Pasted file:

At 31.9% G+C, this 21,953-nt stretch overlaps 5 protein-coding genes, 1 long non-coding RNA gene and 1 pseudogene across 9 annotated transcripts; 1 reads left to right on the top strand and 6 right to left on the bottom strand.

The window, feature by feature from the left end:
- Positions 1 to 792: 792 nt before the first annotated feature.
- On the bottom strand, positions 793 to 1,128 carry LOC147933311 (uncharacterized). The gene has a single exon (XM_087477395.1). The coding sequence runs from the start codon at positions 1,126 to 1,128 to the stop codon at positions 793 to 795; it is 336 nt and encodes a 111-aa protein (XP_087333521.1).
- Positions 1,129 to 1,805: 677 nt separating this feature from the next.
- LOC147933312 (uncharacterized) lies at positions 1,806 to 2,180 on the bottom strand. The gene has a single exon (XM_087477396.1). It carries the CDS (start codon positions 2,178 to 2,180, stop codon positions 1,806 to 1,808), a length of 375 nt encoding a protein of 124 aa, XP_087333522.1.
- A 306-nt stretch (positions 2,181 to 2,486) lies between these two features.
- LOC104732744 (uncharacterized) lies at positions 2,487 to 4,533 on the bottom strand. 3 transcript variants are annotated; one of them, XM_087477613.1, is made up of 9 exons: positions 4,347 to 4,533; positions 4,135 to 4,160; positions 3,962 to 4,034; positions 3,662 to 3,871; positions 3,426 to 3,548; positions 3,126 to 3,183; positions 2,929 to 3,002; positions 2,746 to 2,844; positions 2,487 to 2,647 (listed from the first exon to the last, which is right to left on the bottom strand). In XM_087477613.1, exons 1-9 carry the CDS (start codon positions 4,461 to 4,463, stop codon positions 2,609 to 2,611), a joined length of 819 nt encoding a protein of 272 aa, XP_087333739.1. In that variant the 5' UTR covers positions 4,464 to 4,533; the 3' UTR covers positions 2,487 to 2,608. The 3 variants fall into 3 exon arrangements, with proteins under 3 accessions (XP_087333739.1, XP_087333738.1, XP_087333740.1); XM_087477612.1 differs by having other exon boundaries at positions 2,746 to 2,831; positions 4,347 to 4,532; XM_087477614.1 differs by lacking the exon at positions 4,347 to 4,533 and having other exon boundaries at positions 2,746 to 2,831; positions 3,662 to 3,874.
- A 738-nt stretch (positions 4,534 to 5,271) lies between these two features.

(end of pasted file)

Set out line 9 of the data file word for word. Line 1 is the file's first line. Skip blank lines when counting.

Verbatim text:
- A 738-nt stretch (positions 4,534 to 5,271) lies between these two features.